In The Private Science of Louis Pasteur, Gerald Geison has written a controversial biography that finally penetrates the secrecy that has surrounded much of this legendary scientist's laboratory work. Geison uses Pasteur's laboratory notebooks, made available only recently, and his published papers to present a rich and full account of some of the most famous episodes in the history of science and their darker sides--for example, Pasteur's rush to develop the rabies vaccine and the human risks his haste entailed. The discrepancies between the public record and the "private science" of Louis Pasteur tell us as much about the man as they do about the highly competitive and political world he learned to master.
Although experimental ingenuity served Pasteur well, he also owed much of his success to the polemical virtuosity and political savvy that won him unprecedented financial support from the French state during the late nineteenth century. But a close look at his greatest achievements raises ethical issues. In the case of Pasteur's widely publicized anthrax vaccine, Geison reveals its initial defects and how Pasteur, in order to avoid embarrassment, secretly incorporated a rival colleague's findings to make his version of the vaccine work. Pasteur's premature decision to apply his rabies treatment to his first animal-bite victims raises even deeper questions and must be understood not only in terms of the ethics of human experimentation and scientific method, but also in light of Pasteur's shift from a biological theory of immunity to a chemical theory--similar to ones he had often disparaged when advanced by his competitors.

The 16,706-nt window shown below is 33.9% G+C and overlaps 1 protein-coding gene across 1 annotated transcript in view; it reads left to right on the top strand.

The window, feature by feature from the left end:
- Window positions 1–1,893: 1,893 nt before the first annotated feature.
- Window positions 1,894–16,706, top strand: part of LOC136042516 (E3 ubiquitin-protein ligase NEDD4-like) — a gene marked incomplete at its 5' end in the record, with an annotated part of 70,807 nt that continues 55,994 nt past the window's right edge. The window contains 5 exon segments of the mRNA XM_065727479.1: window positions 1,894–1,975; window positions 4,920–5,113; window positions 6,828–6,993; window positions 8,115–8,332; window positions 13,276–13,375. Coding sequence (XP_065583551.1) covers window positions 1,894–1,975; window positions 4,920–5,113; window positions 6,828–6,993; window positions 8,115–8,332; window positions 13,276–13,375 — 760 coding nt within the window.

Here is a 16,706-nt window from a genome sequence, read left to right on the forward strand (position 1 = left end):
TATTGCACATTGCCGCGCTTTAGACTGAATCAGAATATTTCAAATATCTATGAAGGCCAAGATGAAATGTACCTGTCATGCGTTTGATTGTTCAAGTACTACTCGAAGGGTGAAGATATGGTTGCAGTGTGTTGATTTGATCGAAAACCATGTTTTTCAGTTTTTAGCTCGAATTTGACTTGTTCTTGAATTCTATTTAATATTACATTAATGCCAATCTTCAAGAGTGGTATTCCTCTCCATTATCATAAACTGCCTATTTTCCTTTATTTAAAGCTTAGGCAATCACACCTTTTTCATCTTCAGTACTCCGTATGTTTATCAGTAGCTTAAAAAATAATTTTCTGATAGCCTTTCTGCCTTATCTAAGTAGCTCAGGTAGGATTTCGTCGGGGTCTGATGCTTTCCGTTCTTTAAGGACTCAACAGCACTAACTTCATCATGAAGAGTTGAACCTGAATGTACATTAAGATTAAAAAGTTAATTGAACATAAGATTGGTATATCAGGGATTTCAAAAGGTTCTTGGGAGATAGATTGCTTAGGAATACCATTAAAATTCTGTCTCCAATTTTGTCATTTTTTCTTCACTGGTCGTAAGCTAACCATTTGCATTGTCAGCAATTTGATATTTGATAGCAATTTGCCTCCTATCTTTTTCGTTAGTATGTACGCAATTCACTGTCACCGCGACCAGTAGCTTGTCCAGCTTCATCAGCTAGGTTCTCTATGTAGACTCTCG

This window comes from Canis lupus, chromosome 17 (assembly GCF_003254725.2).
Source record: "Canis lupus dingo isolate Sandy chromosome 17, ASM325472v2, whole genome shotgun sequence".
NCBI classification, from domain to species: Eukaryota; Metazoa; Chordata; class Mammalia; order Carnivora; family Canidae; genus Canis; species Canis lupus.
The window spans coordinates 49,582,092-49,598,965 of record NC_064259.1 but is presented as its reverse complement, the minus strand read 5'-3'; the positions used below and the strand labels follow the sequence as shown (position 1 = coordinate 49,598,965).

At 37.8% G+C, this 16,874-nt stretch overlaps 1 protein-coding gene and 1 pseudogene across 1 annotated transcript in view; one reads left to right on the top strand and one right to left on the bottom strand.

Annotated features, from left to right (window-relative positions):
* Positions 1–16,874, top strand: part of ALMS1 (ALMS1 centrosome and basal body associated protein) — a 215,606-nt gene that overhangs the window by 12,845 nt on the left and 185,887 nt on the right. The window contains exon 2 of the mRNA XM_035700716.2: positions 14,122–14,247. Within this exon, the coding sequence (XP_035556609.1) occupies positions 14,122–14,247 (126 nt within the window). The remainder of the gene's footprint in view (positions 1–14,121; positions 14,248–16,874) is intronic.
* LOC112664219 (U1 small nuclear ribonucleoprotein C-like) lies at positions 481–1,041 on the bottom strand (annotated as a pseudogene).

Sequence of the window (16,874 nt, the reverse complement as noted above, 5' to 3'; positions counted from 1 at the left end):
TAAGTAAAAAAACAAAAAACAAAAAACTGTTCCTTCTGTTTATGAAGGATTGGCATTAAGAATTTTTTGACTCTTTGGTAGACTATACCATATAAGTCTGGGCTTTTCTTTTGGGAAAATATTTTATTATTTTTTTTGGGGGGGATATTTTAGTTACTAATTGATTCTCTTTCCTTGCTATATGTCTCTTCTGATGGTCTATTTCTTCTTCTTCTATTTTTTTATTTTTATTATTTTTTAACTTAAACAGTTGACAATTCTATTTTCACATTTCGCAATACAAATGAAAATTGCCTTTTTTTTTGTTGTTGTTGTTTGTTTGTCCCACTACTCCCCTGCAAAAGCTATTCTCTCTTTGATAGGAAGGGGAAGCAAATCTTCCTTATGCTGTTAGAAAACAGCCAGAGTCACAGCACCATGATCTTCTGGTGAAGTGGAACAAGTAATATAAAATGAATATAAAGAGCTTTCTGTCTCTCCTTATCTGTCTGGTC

Through his vivid reconstruction of the professional rivalries as well as the national adulation that surrounded Pasteur, Geison places him in his wider cultural context. In giving Pasteur the close scrutiny his fame and achievements deserve, Geison's book offers compelling reading for anyone interested in the social and ethical dimensions of science.
Originally published in 1995.
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